Now, I ask you. Does this sound like milk to you? Does this sound like a lesser form of Calvinism? Certainly not. To believe that is to misunderstand history. The men who penned these points didn’t seek to create a softer form of Calvinism. Their intention was to create counter arguments. These points were intended to protest Calvinism. I wonder how anyone could go through these points and find these points to be milk, as though they were quickly formulated by men who were ignorant of Scripture. Let me clarify, I believe these men were ignorant of Scripture in that they didn’t understand its meaning. But although they were ignorant in regard to understanding, they certainly were not ignorant in regard to knowing Bible verses. Such a declaration of “Arminianism = milk! Calvinism = meat!” appears to be arbitrary, but I won’t let it slide so easily.

I think the real problem is that people either want to hang on to their Arminianism as seniority in the faith, or don’t want to think that their family members are unregenerate. I know that sounds harsh, but I’ve found that people will usually bring up their family members as arguments. Most commonly, the evidence is placed upon the works of the individual – saying that they are out doing missions, involved in church, gave up everything, weep when they preach the Bible, have ‘powerful’ life changing testimonies, etc. But many people from many false religions have done the same exact thing. In fact, some religions are way more hard core when it comes to “serving”. Take the Jehovah’s Witnesses or Mormons. Those guys do work. Granted, it’s for completely wrong reasons, but many of them give up everything, get involved, do missions, and cry when they give their testimonies, etc. All the while, these false religions reject the God of the Scriptures, saying they would never serve a “Monster like the ‘Calvinist god!'”

Instead of ending on an accusatory note, I also realize that people are ignorant. Some might accept Arminianism because they don’t even know what it really is, or what the differences are. They see it as meaning the same things. Arminianism uses the same language, but undoubtedly means very different things – words like Jesus, atonement, election, etc. These might say that they believe their Arminian family members are believers based on their confession. And this is a good thing to base it on. Unfortunately, it is a decision wrought in ignorance. So they must be explained the meaning of this worldview and left with a decision to make.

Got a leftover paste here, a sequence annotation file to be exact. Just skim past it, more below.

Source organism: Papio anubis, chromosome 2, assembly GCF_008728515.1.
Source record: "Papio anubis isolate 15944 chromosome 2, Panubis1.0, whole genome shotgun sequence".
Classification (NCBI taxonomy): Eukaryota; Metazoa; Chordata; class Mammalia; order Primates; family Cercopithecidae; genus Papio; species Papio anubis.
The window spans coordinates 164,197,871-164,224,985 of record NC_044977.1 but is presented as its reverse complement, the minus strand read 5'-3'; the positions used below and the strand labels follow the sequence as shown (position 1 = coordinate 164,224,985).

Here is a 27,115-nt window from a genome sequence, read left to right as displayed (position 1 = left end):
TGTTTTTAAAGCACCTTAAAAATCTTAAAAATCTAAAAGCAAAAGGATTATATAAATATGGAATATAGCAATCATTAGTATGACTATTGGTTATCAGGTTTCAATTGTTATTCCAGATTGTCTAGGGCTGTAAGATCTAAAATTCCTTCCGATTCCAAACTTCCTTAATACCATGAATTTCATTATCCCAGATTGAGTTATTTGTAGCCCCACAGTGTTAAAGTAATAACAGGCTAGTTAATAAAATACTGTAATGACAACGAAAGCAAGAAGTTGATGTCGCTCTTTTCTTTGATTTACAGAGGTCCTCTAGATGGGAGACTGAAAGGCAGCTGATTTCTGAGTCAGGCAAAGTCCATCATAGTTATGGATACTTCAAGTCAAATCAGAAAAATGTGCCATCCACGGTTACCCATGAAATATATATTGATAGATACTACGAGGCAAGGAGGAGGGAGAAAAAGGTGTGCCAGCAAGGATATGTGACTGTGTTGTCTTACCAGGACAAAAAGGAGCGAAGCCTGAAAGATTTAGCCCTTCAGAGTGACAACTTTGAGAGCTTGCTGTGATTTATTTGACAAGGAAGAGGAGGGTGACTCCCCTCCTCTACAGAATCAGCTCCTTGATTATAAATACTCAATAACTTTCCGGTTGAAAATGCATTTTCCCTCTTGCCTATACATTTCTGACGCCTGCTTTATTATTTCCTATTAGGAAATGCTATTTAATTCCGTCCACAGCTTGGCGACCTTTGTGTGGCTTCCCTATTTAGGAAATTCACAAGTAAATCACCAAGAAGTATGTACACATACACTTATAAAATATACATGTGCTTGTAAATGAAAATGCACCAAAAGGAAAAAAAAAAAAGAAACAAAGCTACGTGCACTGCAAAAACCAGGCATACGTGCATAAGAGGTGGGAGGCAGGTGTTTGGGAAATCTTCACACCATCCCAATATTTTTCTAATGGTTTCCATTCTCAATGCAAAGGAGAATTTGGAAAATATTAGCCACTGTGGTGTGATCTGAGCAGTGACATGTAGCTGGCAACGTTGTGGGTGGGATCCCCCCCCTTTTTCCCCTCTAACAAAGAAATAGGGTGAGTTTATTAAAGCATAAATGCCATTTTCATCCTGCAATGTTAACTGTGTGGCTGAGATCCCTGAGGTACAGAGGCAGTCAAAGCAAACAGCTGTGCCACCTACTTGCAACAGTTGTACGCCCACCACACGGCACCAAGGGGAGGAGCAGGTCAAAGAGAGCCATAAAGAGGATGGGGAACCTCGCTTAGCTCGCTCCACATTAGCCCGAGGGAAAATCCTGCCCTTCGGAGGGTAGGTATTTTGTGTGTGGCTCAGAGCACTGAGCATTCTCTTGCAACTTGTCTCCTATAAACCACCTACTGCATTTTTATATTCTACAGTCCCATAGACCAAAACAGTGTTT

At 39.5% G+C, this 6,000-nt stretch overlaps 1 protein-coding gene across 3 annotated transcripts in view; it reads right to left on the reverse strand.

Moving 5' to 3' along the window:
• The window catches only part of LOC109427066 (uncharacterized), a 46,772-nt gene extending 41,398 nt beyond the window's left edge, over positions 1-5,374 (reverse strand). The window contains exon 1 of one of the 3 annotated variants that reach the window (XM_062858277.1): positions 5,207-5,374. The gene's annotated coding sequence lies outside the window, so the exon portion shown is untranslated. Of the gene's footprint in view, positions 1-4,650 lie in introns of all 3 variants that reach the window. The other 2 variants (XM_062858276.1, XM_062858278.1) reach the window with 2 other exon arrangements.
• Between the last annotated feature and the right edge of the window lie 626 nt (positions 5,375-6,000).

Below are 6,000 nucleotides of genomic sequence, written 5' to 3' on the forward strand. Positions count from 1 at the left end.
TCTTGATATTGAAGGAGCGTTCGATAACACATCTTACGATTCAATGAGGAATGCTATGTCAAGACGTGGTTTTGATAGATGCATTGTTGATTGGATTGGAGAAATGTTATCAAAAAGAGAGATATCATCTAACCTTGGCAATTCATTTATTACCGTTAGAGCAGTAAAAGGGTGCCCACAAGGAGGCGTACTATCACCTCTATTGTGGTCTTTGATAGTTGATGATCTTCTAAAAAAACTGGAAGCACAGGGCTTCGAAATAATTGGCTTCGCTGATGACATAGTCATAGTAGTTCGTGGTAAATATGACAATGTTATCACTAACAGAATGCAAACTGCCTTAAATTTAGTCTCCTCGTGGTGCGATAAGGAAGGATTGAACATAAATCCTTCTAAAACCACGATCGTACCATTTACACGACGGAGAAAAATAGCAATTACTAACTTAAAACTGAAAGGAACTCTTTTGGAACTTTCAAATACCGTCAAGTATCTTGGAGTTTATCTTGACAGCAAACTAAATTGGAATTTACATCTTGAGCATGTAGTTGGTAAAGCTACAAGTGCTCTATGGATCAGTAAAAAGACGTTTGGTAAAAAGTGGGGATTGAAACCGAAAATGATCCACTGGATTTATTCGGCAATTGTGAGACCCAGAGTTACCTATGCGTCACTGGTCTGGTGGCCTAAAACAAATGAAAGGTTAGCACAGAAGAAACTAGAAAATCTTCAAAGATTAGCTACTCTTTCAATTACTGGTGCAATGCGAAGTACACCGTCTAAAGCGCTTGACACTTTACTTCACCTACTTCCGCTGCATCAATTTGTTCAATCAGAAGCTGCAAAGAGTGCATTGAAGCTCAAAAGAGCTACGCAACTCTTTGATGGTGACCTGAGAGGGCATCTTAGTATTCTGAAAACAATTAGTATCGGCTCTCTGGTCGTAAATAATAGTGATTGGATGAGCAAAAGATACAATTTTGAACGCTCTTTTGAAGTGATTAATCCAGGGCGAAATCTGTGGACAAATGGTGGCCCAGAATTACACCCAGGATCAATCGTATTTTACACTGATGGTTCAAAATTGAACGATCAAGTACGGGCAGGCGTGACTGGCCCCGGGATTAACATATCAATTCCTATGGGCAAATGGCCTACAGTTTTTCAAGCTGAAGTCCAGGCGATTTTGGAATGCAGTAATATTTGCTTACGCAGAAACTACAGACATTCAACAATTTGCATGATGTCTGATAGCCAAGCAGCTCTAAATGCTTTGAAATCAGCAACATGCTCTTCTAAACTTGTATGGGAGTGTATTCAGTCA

In conclusion, this milk and meat accusation is completely asinine and should be rejected. As I mentioned in my last article [here], give some respect to the Arminians! That doesn’t mean accept them as brothers. It means not treating them like they are milky, barely saved, 1 % Christians! When I speak to the Arminian, I assume that I am not speaking to a bumbling idiot who thinks the number 3 and the color orange are the same thing. I realize that many of them thoroughly know what they believe and spend time learning to defend it Scripturally. All in all, the ascription seems like a cop out and yet another point of postmodern penetration into truth.

5 Comments so far
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Very good point, Christopher. Arminianism is not a “dumbed-down” version of the gospel of Scripture. It is another gospel. Those who profess it should not be treated as brethren in Christ, but religious people who need to hear the good news of salvation and righteousness conditioned on Christ alone. This means they should be truly loved, and not offered false hope.

Comment by John Pedersen

Hey, in your article about arminian view of prevenient grace, that definitely isn’t my understanding from Augustine. He explained by Gods sovereign grace toward the elect of all who will irresistiblely believe (the meaning of prevenient grace). So, maybe arminius distorted that definition, which apparently is the case. Any thoughts on that?

Comment by craig

Craig, yah you are right about Augustine. Prevenient grace is just a fancy way of saying “preceding grace.” Augustine believed it couldn’t be resisted, whereas Arminians do.


Comment by Sovereign Grace Society

Unlimited Atonement: False teachers among YOU deny the Master who bought YOU. 2 Peter. 2.1. Proof that the atonement covers ALL.

Comment by Biblebasher.


Comment by Marc